The First and Second Readings
The first reading is usually from the Old Testament, except during Easter season, when it is from the Acts of the Apostles. The second reading is from the New Testament. At the end of each reading, the lector says, “The Word of the Lord”. This is like a great shout or trumpet call reminding us how marvelous it is to hear God speak to us through Scripture. We express our amazement and we say that we do not take it for granted when we reply from the depths of our hearts, “Thanks be to God”. Our response is then followed by a moment of silence as we sit in awe and adoration of God, who just spoke to us. Silence gives us time to reflect on the words we just heard – to become like Mary who “kept all these things, pondering them in her heart”. (Luke 2:18)
The Gospels consist of God’s own words about Christ’s life. As the church teaches, “when the Sacred Scriptures are read in the church, God Himself speaks to His people and Christ, present in His own word, proclaims the Gospel”. We don’t just hear about Jesus, He actually speaks personally to each one of us through the divinely inspired words in the Gospel. There is special reverence given to the Gospel. Only a priest or deacon read the Gospel. Everyone stands to welcome Jesus, expressing our reverence and readiness to listen to Him. Except during Lent, everyone sings or says “Alleluia”, which is a Hebrew expression of joy meaning “Praise the Lord.” During Lent, another appropriate expression of praise to God is used. Candles are carried and incense may be burned as the book of Gospels is carried to the ambo. The priest or deacon announce the Gospel reading and trace the sign of the cross on his forehead, mouth, breast and then on the book. After saying Glory to You, O Lord, everyone should do the same silently asking, “May the Word of God be always on our minds, on our lips and in our hearts.”
The Homily & The Creed
The homily follows the Gospel. The word homily means explanation in Greek. The homily is given by a priest or deacon. We come to Mass to listen to God’s Word in the readings, but the homily is a crucial part so that we can understand the readings and apply them to our lives. The homily is not meant to be private thoughts or individual experiences, but the passing on of “the Church’s apostolic faith,” therefore, given only by an ordained minister.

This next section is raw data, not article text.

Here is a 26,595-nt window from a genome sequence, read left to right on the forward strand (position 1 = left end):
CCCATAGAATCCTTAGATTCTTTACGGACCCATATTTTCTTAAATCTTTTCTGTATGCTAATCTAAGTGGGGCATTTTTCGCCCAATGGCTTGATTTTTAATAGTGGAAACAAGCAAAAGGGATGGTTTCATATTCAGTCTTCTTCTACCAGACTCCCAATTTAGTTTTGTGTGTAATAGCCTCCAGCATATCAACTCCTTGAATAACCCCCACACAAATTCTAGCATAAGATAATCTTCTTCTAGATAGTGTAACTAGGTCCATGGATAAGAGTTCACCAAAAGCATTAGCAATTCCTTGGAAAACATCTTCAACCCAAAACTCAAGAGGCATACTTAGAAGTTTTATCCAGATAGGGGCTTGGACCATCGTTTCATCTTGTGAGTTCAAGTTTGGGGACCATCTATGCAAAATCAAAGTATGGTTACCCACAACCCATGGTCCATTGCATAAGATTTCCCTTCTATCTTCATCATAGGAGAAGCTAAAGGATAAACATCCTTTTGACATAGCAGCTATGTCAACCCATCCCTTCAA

The Creed is a summary of our faith and the story of Scripture. Moving from creation to Christ’s incarnation, death and resurrection, to the sending of the Holy Spirit, to the era of the Church and finally to the Second Coming, the Creed carries us through the entire story of salvation history. As one theologian has commented, “What the Scriptures say at length, the Creed says briefly”. When we say the Creed, we publicly stand with the entire congregation and God and solemnly declare that we will strive to not live like the rest of the world, but to give our wholehearted allegiance to the Lord: “I Believe in one God.” We have just heard Jesus talk to us and now we reaffirm our faith and belief to prepare ourselves for the ultimate feast, the Eucharist.
Prayer of the Faithful
The Liturgy of the Word concludes with the Prayer of the Faithful. The Catechism notes that intercessory prayer is “characteristic of a heart attuned to God’s mercy.” If we are truly in tune with God’s heart, we will naturally want to pray for others. Up to this point, we have heard God’s Word proclaimed in Scripture, expounded upon in the homily and summed up in the Creed. Now, we respond with the heart and mind of Jesus by praying for the needs of the Church and the world. Since the prayers are meant to be universal in scope – for those in authority, for those experiencing various needs and sufferings and for the salvation of all – the intercessions train us to look not only after our own interests, “but also to the interests of others” (Phil 2:4).
Source: A Biblical Walk Through the Mass: Understanding What We Say and Do in the Liturgy by Edward Sri